ISKCON Devotees Attend Rome Environmental Convergence
Young religious environmental leaders from around the world, including four ISKCON devotees, attended an environmental “convergence” and march in Rome at the end of June.
The event was put on by Our Voices, a New Jersey based international organization created to encourage religious communities to put pressure on political leaders for the upcoming 2015 United Nations Climate Change Conference in Paris this December. Our Voices also encourages religious communities to be more vocal about environmental concerns in general.
The convergence began with the “Una Terra, Una Famiglia” or “One Earth, One Family” march on Sunday June 28th. Rather than being a protest march, it was an uplifting, joyful event thanking Pope Francis for his recent encyclical, or papal letter, supporting environmental action.
Around 2,000 people, including members of the World Wide Fund For Nature, Oxfam, other environmental NGOs, and various religious groups participated in the one-and-a-half hour march through Rome. A group of local Rome devotees also participated, chanting Harinama Sankirtan.
Major media outlets such as the Guardian, the New York Times, and the Washington Post covered the event, which featured banners showing quotes from the Pope’s encyclical, various religious symbols, images promoting wind and solar energy, and of course Krishna’s Holy Name.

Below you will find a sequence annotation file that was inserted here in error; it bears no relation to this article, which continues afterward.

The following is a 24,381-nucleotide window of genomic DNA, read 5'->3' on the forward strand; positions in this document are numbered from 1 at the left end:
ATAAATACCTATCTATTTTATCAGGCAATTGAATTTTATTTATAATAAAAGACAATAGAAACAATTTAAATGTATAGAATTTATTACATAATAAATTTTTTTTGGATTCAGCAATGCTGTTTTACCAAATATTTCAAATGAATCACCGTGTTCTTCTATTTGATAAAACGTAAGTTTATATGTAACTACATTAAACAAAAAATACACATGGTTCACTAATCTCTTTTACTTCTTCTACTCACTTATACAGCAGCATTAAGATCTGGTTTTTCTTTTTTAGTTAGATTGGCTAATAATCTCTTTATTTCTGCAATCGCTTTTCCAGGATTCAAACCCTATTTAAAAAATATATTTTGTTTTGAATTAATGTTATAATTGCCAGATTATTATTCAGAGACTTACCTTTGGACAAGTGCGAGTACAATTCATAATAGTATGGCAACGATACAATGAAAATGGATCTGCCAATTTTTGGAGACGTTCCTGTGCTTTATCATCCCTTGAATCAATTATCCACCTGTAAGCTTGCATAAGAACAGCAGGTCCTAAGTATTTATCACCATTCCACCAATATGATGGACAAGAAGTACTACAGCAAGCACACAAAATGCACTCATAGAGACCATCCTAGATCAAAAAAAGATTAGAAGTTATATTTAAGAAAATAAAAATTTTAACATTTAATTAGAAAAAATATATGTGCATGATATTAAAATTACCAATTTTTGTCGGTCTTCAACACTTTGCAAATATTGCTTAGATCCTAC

The march culminated in St. Peter’s Square in front of the Vatican, where the Pope’s encyclical is traditionally broadcast from to over 1 billion Catholics across the globe.
Pope Francis appeared to give his weekly Sunday afternoon address, and was greeted by the marchers holding up 1,500 oversized green leaves cut from cardboard.
“It almost looked like St. Peter’s Square had turned green,” says participant Gopal-Lila Das, who is the Director of the Oxford Centre for Hindu Studies’ Bhumi Project. “It was a really beautiful sight.”
In his address, the Pope specifically addressed the marchers, thanking people for participating and Our Voices for working with faith communities around the world to raise awareness about climate change.
Banners fly for the Earth at the March (devotees are visible in the front row)
Following the march, a “convergence of young religious environmental leaders” was held from Monday June 29th to Wednesday July 1st at a conference hall in the Comunita di Sant’Egidio church in downtown Rome.
One hundred young professionals from faith-based environmental organizations in Africa, the United States, Canada, Pakistan, India, Bangladesh, Sri Lanka, Australia and Fiji attended.
They included representatives of the Global Catholic Climate Movement, Green Churches Africa, The Hindu American Foundation, the Franciscan Action Network, Buddhist organization Shyambala International, and ISKCON.
As well as Gopal Lila Das, the other ISKCON representatives present were Nimai-Lila Das, sustainability officer at Radhanath Swami’s Govardhana Eco Village outside of Mumbai; Raghunath Das from the Bhaktivedanta Swami Gurukula and International School in Vrindavana; and Sheila Chauhan, a sustainability officer who develops environmental policies for Bhaktivedanta Manor in the UK.